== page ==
--Mark Young, Administrative Science Quarterly

"Perrucci is interested in the exterior aspects of the process, focusing his attention on the ways in which transplants related to the various constituencies in the host communities to which they migrated. This focus, together with the book's modest size, makes Perucci's book useful as a general introduction to transplants. It is accessible to nonspecialists and even advanced undergraduates, while still containing enough original material to engage researchers in the area."

--Michael Schwartz, American Journal of Sociology

"Perucci's work is laudably interdisciplinary, sweeping from a consideration of international political economy, through location theory, economic geography, and econometrics, to sociology."

--Carl Aaron, Economic Geography

"[Perucci's] book is a systematic case study of six Japanese auto manufacturers that located new assembly plants in the United States. . . . Notable is Perucci's delineation of the tacit support given by the media to the transplants and the legitimacy this provides state officials. He also provides some telling testimony of the sorts of concerns some workers have with these new production systems"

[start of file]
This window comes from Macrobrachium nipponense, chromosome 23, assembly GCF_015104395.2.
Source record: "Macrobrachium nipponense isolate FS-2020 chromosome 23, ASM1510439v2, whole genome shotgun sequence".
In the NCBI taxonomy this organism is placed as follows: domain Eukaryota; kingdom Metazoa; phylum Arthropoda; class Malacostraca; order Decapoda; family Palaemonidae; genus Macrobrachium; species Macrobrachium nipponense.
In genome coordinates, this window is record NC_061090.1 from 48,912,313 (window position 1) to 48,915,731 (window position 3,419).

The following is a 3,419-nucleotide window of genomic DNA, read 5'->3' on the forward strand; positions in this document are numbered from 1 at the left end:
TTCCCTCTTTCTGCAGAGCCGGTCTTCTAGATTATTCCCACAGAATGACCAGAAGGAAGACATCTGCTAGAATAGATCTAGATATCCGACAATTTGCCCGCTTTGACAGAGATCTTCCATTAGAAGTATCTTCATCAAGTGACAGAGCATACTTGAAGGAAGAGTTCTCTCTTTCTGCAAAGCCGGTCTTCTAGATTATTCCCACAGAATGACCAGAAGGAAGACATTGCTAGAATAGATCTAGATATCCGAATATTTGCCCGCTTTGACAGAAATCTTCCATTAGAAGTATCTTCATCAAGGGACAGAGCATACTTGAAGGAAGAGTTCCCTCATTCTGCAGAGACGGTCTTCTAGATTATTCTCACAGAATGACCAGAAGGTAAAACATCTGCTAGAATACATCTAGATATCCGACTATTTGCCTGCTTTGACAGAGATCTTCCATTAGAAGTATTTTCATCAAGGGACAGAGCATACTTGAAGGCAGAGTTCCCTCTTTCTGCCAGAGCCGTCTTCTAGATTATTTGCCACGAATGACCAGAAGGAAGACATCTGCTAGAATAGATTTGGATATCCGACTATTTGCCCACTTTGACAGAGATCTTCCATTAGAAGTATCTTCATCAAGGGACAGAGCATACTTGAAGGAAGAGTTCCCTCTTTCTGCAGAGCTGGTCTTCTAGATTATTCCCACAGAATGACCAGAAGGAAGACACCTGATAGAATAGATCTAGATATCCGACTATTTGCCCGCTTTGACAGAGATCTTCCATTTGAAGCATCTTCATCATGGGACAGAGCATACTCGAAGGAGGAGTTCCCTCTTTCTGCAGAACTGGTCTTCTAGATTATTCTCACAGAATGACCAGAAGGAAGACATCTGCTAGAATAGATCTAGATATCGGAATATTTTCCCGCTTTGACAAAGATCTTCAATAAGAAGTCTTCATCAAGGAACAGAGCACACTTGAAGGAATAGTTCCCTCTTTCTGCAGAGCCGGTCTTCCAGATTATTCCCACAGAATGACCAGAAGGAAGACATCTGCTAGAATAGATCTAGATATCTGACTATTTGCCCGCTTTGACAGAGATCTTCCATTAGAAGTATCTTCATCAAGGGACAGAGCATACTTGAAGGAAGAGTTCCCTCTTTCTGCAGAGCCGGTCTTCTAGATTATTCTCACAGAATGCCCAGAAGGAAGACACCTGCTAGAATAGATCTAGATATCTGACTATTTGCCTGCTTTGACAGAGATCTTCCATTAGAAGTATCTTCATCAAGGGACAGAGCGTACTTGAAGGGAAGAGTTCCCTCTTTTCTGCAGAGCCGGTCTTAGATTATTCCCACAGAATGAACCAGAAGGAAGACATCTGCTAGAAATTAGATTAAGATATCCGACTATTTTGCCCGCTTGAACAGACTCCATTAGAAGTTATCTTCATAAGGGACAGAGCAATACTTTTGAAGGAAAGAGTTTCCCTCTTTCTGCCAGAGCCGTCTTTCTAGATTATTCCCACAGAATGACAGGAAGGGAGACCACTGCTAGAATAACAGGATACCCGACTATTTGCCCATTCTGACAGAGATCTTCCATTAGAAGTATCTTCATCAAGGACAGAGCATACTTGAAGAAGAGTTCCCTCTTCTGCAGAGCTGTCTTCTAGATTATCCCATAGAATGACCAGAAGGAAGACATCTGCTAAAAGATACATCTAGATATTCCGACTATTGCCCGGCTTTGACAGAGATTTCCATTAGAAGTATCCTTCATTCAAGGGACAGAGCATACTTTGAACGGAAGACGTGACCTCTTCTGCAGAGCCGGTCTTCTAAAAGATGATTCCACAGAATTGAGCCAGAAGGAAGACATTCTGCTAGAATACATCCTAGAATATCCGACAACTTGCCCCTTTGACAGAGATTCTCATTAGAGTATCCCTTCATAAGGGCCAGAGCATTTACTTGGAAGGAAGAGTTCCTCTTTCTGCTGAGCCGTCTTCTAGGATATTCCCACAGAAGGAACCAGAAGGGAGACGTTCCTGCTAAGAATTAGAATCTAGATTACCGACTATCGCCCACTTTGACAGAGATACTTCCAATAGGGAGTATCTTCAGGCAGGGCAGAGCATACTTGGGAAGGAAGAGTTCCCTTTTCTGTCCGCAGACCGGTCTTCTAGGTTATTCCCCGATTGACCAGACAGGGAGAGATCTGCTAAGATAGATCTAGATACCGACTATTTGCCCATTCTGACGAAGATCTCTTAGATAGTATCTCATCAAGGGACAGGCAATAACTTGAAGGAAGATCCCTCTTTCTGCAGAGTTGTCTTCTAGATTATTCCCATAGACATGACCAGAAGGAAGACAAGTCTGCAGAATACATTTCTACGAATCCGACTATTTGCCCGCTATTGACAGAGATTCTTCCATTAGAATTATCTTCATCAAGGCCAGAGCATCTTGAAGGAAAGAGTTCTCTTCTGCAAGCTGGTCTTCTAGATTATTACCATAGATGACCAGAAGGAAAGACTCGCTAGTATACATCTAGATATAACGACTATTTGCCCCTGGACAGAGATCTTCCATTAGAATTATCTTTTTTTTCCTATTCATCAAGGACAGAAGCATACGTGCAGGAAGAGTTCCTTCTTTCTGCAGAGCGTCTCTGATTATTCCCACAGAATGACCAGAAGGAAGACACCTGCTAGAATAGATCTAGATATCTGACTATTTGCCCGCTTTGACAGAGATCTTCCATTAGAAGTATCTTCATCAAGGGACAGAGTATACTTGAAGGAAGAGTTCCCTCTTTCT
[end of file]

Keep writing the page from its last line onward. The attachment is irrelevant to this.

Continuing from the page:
--Ian M. Taplin, Annals of the American Academy of Political and Social Science

"Robert Perucci's book is a bold attempt to analyze and delineate the nuances behind leading Japanese Automaker's decision to put all their eggs in six carefully chosen Midwest and border south states in the heartland of America. . . . Perucci's book is an important landmark in providing a detailed account about the Japanese auto makers' decision-making strategies in setting up ambitious ventures in foreign lands."

-- Mohammed B. Alam, International Social Science Review


"Transplants, Perrucci argues, are a response to changes in both the world auto industry and the relationship among federal, state, and local governments that results from increased local demand for services and the decline in federal revenue streams. Transplants represent "a significant and historic transformation" in the US political economy illustrative of "the emergence of a new regional economy based on close cooperation between private corporations and state governments..". Perrucci's analysis is interesting, astute, and convincing. He makes a strong case that the transplant phenomena is a harbinger of a new social structure of accumulation. Upper-division undergraduates and above."

--C. H. A. Dassbach, Choice

"It is one of the best works written on the subject and a pleasure to read. I strongly recommend it."

--Choong Soon Kim, Social Forces